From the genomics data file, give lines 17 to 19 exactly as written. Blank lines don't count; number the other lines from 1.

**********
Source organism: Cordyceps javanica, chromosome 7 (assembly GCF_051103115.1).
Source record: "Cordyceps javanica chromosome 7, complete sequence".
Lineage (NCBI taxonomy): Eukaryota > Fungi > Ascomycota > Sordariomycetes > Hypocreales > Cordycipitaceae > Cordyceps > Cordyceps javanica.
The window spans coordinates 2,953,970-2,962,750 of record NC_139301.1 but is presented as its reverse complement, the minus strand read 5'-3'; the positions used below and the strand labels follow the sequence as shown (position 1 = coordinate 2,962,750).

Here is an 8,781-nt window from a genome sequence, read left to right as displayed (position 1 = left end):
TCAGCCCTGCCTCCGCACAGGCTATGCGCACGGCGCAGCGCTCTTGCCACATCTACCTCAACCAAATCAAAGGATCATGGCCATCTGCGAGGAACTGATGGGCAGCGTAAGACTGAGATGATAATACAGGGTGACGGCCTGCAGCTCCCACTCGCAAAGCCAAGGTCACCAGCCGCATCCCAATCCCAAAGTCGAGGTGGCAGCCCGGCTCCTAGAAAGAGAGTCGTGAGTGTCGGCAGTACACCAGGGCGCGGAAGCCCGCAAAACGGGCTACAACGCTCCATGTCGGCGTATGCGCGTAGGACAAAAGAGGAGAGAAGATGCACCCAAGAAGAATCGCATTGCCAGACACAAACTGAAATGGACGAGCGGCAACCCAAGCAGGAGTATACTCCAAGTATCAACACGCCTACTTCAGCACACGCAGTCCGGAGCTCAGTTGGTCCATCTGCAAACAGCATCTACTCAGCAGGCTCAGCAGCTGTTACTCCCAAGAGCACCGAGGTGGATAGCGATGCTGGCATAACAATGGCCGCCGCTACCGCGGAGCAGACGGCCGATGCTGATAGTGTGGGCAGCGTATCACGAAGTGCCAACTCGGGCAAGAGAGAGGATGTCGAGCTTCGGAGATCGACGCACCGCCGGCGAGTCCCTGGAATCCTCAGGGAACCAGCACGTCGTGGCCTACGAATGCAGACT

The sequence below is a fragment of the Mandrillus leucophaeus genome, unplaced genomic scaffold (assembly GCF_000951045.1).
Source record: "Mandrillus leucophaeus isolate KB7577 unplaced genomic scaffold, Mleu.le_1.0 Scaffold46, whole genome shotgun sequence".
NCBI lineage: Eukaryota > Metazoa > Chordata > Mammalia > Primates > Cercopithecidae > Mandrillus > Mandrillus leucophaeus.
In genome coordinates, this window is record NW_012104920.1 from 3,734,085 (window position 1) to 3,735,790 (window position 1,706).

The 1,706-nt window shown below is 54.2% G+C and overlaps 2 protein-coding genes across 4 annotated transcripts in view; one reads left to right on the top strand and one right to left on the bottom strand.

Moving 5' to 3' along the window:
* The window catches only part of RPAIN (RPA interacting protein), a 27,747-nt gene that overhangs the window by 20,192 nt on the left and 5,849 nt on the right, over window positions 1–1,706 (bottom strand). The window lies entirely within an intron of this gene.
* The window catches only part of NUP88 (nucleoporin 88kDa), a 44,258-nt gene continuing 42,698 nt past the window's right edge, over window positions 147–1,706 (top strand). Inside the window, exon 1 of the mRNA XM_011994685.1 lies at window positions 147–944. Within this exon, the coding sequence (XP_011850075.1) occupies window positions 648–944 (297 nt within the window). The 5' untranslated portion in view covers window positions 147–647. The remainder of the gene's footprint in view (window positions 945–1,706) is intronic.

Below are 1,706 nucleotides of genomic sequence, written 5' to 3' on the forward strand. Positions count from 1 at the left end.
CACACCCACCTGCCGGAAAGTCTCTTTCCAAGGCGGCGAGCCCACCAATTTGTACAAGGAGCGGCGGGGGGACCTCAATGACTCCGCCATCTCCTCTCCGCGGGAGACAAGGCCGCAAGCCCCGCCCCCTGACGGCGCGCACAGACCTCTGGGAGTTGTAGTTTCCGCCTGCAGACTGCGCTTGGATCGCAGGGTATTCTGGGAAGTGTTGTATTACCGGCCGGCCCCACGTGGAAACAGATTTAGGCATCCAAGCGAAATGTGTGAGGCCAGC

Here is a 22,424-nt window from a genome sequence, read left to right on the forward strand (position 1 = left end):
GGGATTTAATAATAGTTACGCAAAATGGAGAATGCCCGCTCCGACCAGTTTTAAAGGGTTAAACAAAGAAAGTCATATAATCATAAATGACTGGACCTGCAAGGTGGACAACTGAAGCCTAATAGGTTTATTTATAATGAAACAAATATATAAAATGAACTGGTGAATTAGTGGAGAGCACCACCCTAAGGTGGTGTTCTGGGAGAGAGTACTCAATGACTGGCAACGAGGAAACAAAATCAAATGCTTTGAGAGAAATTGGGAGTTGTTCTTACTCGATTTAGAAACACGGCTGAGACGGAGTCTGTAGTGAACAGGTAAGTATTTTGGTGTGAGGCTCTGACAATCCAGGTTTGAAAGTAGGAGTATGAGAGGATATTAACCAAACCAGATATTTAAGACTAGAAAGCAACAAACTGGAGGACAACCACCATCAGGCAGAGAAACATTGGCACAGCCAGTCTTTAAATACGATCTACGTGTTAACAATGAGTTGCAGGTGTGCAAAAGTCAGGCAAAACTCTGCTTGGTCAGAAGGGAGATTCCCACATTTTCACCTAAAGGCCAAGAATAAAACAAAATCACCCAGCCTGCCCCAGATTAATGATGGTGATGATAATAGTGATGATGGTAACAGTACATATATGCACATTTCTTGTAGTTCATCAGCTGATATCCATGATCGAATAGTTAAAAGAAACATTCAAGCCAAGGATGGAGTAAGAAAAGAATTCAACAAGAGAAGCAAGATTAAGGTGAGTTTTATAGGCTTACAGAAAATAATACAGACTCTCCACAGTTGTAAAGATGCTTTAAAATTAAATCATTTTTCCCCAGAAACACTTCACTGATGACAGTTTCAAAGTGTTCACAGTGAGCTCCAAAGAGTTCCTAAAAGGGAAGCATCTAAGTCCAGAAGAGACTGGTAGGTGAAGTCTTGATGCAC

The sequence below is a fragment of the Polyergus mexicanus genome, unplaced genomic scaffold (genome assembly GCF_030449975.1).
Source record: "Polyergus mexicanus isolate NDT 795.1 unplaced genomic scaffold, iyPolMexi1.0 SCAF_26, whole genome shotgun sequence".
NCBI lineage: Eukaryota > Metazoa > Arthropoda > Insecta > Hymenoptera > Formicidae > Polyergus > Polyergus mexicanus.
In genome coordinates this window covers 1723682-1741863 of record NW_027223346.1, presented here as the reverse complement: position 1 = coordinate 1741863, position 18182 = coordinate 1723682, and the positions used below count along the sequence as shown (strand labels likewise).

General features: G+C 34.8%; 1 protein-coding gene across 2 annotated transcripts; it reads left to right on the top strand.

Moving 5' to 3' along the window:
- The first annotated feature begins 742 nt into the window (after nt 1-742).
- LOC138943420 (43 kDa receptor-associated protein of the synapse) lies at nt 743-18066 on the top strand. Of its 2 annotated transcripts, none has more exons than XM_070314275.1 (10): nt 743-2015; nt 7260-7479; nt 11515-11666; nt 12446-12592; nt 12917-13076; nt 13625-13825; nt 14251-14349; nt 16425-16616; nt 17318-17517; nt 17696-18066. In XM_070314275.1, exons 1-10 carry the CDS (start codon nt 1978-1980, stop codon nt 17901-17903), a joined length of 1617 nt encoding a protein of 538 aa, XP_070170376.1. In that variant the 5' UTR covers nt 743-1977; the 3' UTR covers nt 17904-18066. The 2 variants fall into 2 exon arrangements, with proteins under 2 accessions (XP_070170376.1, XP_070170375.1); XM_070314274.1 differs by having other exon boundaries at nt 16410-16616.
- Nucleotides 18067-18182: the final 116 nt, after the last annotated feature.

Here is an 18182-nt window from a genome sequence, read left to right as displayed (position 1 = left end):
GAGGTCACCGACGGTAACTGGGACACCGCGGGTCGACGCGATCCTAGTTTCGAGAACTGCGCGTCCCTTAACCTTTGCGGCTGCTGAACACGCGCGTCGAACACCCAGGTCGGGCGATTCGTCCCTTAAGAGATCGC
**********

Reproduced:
Here is a 22,424-nt window from a genome sequence, read left to right on the forward strand (position 1 = left end):
GGGATTTAATAATAGTTACGCAAAATGGAGAATGCCCGCTCCGACCAGTTTTAAAGGGTTAAACAAAGAAAGTCATATAATCATAAATGACTGGACCTGCAAGGTGGACAACTGAAGCCTAATAGGTTTATTTATAATGAAACAAATATATAAAATGAACTGGTGAATTAGTGGAGAGCACCACCCTAAGGTGGTGTTCTGGGAGAGAGTACTCAATGACTGGCAACGAGGAAACAAAATCAAATGCTTTGAGAGAAATTGGGAGTTGTTCTTACTCGATTTAGAAACACGGCTGAGACGGAGTCTGTAGTGAACAGGTAAGTATTTTGGTGTGAGGCTCTGACAATCCAGGTTTGAAAGTAGGAGTATGAGAGGATATTAACCAAACCAGATATTTAAGACTAGAAAGCAACAAACTGGAGGACAACCACCATCAGGCAGAGAAACATTGGCACAGCCAGTCTTTAAATACGATCTACGTGTTAACAATGAGTTGCAGGTGTGCAAAAGTCAGGCAAAACTCTGCTTGGTCAGAAGGGAGATTCCCACATTTTCACCTAAAGGCCAAGAATAAAACAAAATCACCCAGCCTGCCCCAGATTAATGATGGTGATGATAATAGTGATGATGGTAACAGTACATATATGCACATTTCTTGTAGTTCATCAGCTGATATCCATGATCGAATAGTTAAAAGAAACATTCAAGCCAAGGATGGAGTAAGAAAAGAATTCAACAAGAGAAGCAAGATTAAGGTGAGTTTTATAGGCTTACAGAAAATAATACAGACTCTCCACAGTTGTAAAGATGCTTTAAAATTAAATCATTTTTCCCCAGAAACACTTCACTGATGACAGTTTCAAAGTGTTCACAGTGAGCTCCAAAGAGTTCCTAAAAGGGAAGCATCTAAGTCCAGAAGAGACTGGTAGGTGAAGTCTTGATGCAC

The sequence below is a fragment of the Polyergus mexicanus genome, unplaced genomic scaffold (genome assembly GCF_030449975.1).